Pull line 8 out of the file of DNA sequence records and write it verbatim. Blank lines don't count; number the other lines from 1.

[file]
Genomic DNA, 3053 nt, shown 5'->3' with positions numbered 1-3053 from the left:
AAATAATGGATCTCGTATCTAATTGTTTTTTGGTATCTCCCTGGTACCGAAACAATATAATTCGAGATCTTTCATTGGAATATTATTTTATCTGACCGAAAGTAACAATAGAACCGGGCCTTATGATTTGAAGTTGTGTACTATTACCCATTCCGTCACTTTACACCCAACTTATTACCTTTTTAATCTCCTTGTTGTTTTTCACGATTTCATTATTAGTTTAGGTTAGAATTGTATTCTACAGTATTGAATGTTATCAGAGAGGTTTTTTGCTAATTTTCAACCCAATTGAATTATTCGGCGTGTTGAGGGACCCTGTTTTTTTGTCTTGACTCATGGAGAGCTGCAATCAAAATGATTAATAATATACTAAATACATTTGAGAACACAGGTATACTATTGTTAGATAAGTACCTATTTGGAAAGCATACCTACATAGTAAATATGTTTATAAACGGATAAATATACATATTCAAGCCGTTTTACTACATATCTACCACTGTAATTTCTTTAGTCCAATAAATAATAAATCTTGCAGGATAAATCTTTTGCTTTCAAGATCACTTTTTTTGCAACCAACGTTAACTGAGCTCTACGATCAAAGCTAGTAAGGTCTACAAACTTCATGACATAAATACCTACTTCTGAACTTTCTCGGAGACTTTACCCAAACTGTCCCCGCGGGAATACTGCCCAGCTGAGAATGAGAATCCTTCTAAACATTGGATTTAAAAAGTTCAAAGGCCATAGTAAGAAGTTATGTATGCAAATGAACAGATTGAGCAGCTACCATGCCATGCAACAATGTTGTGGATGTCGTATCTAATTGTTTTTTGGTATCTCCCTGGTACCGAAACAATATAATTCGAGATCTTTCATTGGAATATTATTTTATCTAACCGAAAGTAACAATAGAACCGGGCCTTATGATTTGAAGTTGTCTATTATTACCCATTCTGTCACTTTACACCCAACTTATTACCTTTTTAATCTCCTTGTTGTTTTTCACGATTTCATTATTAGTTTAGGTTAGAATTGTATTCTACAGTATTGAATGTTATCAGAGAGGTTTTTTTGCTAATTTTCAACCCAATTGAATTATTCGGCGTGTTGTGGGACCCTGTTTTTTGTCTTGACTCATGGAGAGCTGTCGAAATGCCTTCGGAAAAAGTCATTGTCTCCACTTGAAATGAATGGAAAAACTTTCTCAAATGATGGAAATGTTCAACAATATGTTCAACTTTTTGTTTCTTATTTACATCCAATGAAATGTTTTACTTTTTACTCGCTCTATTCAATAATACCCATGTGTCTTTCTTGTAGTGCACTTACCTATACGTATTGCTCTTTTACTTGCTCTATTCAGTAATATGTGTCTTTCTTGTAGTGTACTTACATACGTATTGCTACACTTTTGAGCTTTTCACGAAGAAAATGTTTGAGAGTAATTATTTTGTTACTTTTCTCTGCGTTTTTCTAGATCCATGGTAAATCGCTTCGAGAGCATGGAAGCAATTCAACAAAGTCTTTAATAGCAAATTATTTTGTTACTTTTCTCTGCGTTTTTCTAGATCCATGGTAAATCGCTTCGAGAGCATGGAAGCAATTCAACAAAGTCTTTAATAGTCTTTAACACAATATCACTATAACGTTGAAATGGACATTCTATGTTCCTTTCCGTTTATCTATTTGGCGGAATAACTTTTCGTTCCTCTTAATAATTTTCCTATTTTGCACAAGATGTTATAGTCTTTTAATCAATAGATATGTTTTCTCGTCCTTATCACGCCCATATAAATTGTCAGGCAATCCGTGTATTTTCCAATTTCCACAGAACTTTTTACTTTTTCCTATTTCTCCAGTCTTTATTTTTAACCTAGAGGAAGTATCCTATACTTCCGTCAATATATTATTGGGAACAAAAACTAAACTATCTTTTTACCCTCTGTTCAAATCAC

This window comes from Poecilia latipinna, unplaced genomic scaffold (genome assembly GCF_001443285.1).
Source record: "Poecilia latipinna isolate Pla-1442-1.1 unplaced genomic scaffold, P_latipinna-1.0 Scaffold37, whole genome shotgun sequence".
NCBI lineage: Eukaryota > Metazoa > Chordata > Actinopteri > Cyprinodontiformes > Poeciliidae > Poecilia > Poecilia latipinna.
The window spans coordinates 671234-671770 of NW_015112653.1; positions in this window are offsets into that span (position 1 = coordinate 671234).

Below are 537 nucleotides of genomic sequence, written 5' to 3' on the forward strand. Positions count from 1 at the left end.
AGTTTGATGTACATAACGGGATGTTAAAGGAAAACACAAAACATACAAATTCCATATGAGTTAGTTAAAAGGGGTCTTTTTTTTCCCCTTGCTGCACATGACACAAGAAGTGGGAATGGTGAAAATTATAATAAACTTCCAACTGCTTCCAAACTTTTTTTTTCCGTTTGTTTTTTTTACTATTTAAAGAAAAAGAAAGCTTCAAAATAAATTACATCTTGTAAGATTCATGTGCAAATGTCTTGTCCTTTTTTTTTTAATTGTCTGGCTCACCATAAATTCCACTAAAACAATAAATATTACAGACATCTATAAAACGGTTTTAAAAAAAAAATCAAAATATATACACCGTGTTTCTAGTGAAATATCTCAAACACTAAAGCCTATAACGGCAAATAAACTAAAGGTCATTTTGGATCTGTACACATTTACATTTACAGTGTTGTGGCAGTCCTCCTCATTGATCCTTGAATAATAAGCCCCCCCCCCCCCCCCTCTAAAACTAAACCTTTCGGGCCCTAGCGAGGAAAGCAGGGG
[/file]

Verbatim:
AGTTTGATGTACATAACGGGATGTTAAAGGAAAACACAAAACATACAAATTCCATATGAGTTAGTTAAAAGGGGTCTTTTTTTTCCCCTTGCTGCACATGACACAAGAAGTGGGAATGGTGAAAATTATAATAAACTTCCAACTGCTTCCAAACTTTTTTTTTCCGTTTGTTTTTTTTACTATTTAAAGAAAAAGAAAGCTTCAAAATAAATTACATCTTGTAAGATTCATGTGCAAATGTCTTGTCCTTTTTTTTTTAATTGTCTGGCTCACCATAAATTCCACTAAAACAATAAATATTACAGACATCTATAAAACGGTTTTAAAAAAAAAATCAAAATATATACACCGTGTTTCTAGTGAAATATCTCAAACACTAAAGCCTATAACGGCAAATAAACTAAAGGTCATTTTGGATCTGTACACATTTACATTTACAGTGTTGTGGCAGTCCTCCTCATTGATCCTTGAATAATAAGCCCCCCCCCCCCCCCCTCTAAAACTAAACCTTTCGGGCCCTAGCGAGGAAAGCAGGGG